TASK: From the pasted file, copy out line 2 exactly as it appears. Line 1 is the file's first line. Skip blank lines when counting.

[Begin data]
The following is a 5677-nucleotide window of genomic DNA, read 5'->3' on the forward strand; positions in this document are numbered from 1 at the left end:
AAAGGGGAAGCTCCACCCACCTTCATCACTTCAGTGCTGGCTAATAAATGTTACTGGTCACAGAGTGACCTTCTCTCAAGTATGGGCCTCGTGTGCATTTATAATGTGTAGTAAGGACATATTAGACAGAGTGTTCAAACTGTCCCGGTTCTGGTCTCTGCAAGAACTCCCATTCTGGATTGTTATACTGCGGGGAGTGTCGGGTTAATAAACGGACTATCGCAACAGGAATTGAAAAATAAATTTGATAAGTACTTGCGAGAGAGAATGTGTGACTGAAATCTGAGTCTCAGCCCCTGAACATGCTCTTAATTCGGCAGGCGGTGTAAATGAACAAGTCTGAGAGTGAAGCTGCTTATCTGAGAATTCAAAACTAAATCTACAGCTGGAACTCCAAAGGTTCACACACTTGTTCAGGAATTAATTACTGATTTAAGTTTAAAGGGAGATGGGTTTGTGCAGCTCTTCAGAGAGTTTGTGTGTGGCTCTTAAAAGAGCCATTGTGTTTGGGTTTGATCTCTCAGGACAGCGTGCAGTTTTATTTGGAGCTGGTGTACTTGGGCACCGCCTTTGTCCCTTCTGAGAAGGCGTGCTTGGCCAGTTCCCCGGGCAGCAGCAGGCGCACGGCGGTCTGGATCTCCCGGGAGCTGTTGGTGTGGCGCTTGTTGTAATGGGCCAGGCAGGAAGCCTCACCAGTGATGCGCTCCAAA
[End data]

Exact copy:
AAAGGGGAAGCTCCACCCACCTTCATCACTTCAGTGCTGGCTAATAAATGTTACTGGTCACAGAGTGACCTTCTCTCAAGTATGGGCCTCGTGTGCATTTATAATGTGTAGTAAGGACATATTAGACAGAGTGTTCAAACTGTCCCGGTTCTGGTCTCTGCAAGAACTCCCATTCTGGATTGTTATACTGCGGGGAGTGTCGGGTTAATAAACGGACTATCGCAACAGGAATTGAAAAATAAATTTGATAAGTACTTGCGAGAGAGAATGTGTGACTGAAATCTGAGTCTCAGCCCCTGAACATGCTCTTAATTCGGCAGGCGGTGTAAATGAACAAGTCTGAGAGTGAAGCTGCTTATCTGAGAATTCAAAACTAAATCTACAGCTGGAACTCCAAAGGTTCACACACTTGTTCAGGAATTAATTACTGATTTAAGTTTAAAGGGAGATGGGTTTGTGCAGCTCTTCAGAGAGTTTGTGTGTGGCTCTTAAAAGAGCCATTGTGTTTGGGTTTGATCTCTCAGGACAGCGTGCAGTTTTATTTGGAGCTGGTGTACTTGGGCACCGCCTTTGTCCCTTCTGAGAAGGCGTGCTTGGCCAGTTCCCCGGGCAGCAGCAGGCGCACGGCGGTCTGGATCTCCCGGGAGCTGTTGGTGTGGCGCTTGTTGTAATGGGCCAGGCAGGAAGCCTCACCAGTGATGCGCTCCAAA